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Aldovin Road, just off Rt. 29, leads to the former distillery.

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PHOTO/JACK SMILES The buildings which housed the Old Sam Distillery where Aldovin Brandy was made.

It’s easy to imagine John A. Allan, James A. Doherty and Andrew P. Gavin raising glasses to toast the first bottle of Aldovin Apple Brandy filled at their Old Sam Distillery in February of 1935.

The three friends, golfing and drinking buddies, were born in the 19th century. Yet here in the 21st, their legacies endure.

Allan has his name on one of the top amateur golf tournaments in NEPA, the John A. Allan Memorial Member-Guest at Fox Hill in Exeter. James A. Doherty was the father of James Doherty, the president of Scranton City Council from 1964 to 1980, and the grandfather of Chris Doherty, the mayor of Scranton from 2002-2014. Gavin’s son Andy Gavin, who died earlier this year at 91, founded the iconic Scranton bar Andy Gavin’s.

But the men left another legacy in a village named for them in Lemon Township, Wyoming County, about six miles north of Tunkhannock off Route 29.

It was there they established the Old Sam Distillery, where they made Aldovin Brandy, naming it after themselves with the “Al” for Allan, the “do” for Doherty and the “vin” for Gavin.

It isn’t clear if the men intended to also name the area around their distillery Aldovin, but the name stuck, even though the distillery lasted only five years and even though Aldovin is nothing more than a handful of houses and a few businesses in a small, ill-defined section of Lemon Township between James Ace and Aldovin roads off Route 29.

Allan, Doherty and Gavin were wealthy men. Among other businesses, they all had liquor, wine and beer interests before prohibition made alcohol illegal in 1919. Allan was one-third owner of the Glennon Brewery in Pittston. Doherty was the president of Gold Seal, a wine distribution company and Gavin owned a wholesale liquor distributorship on Chestnut Street in Dunmore.

The elder Gavin wasn’t shy about flashing his wealth. He drove Cadillacs, wore diamond studded cuff links and $240 suits, the equivalent of $2,000 today, tailor-made by Mosher of Scranton. When he married Mary Murphy, his second wife and Andy’s mother, in 1925 he took her to Cuba for their honeymoon.

In an interview a couple months before he died, Andy Gavin, who was born in 1926, said his father made $100,000 bootlegging during prohibition.

Prohibition ended in December of 1933, and Allan, Doherty and Gavin filed articles of incorporation with the state for a distillery in Lemon early in 1934. Doherty was listed as president, Allan vice president and Gavin treasurer. A fourth man, of whom little is known, Thomas V. Judge of New York City, was listed as secretary.

The business was capitalized with $100,000. The distillery was likely named as a dig at the prohibitionists and homage to Sam McFee of the Old Sam Distillery in Kentucky, who famously hung himself during prohibition.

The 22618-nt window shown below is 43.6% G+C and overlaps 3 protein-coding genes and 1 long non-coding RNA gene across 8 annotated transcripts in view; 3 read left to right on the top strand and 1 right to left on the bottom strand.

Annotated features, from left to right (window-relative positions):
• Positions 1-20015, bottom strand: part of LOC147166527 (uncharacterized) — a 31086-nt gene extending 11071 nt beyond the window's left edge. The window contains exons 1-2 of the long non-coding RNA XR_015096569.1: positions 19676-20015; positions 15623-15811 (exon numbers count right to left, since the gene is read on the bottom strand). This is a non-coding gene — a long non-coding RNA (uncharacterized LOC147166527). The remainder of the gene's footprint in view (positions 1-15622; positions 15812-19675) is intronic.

The Aldovin boys chose a perfect spot to distill Aldovin Apple Brandy. Lake Carey, where Gavin and Allan had homes, is only a couple miles away. An existing building, a former creamery, was easy to refit. A pipeline connected the distillery to an artesian well about a quarter of a mile away. A railroad siding ran to the property and there were lots of apples on several surrounding orchards.

Old Sam ran large ads in the Tunkhannock newspaper reading “WILL PAY 50c per 100 for Cider Apples Delivered to the Old Sam Distilling Co. ALDOVIN, PA.”

They hired Fred Cagle as foreman and 10 men to work under him. The distillery had a 1,200 gallon-a-day capacity. Aldovin Apple Brandy was 90 proof. It retailed in Pennsylvania State Stores for $1.05 a pint and $2 a quart.

Among the farms that sold apples to Old Sam was the Brown Hill Farm. Though the farm no longer has an orchard, it is still a working farm with a history six generations deep. The patriarch today is Phil Brown. He and his wife own 600 acres in and around the Aldovin area. His mother is 94 and one of the only local residents who was alive when the distillery operated. She said her brother worked at the distillery and she remembers Old Sam made rye whiskey in the winter.

Old Sam lasted only four years. The first blow was the death of its president, James Doherty in 1937. He was 53.

The distillery’s secretary, Thomas Judge from New York, sued Allan and Gavin in 1938, alleging they let the distillery go to a sheriff’s sale and then bought it back for $1,500, when it’s actual value was $50,000.

The impending war was the deathblow to Old Sam.

A firm called Old Clover Distillery bought it in 1941 to distill alcohol from corn, barley and wheat for explosives and fuel for the defense department.

In 1942, a dairy opened near the distillery and took the name Aldovin Dairy. The dairy was a large operation, buying milk from 400 farms in three counties and becoming the headquarters of the Eastern Milk Producers. It operated until bankruptcy in the 1980s.

Allan died in 1946. Gavin was in his mid-90s when he died in 1969.

Local residents still refer to the area around the distillery and dairy sites as Aldovin. The name pops up in obituaries and wedding announcements and gets a pin drop on Google Maps.

Donnie Allan is the grandson of John A. Allan.

When asked if he recalls hearing any family stories about the Old Sam Distillery and Aldovin Brandy, he said with a laugh, “Only this: if you got stopped by the police going up or down 29, you gave him a bottle of brandy.”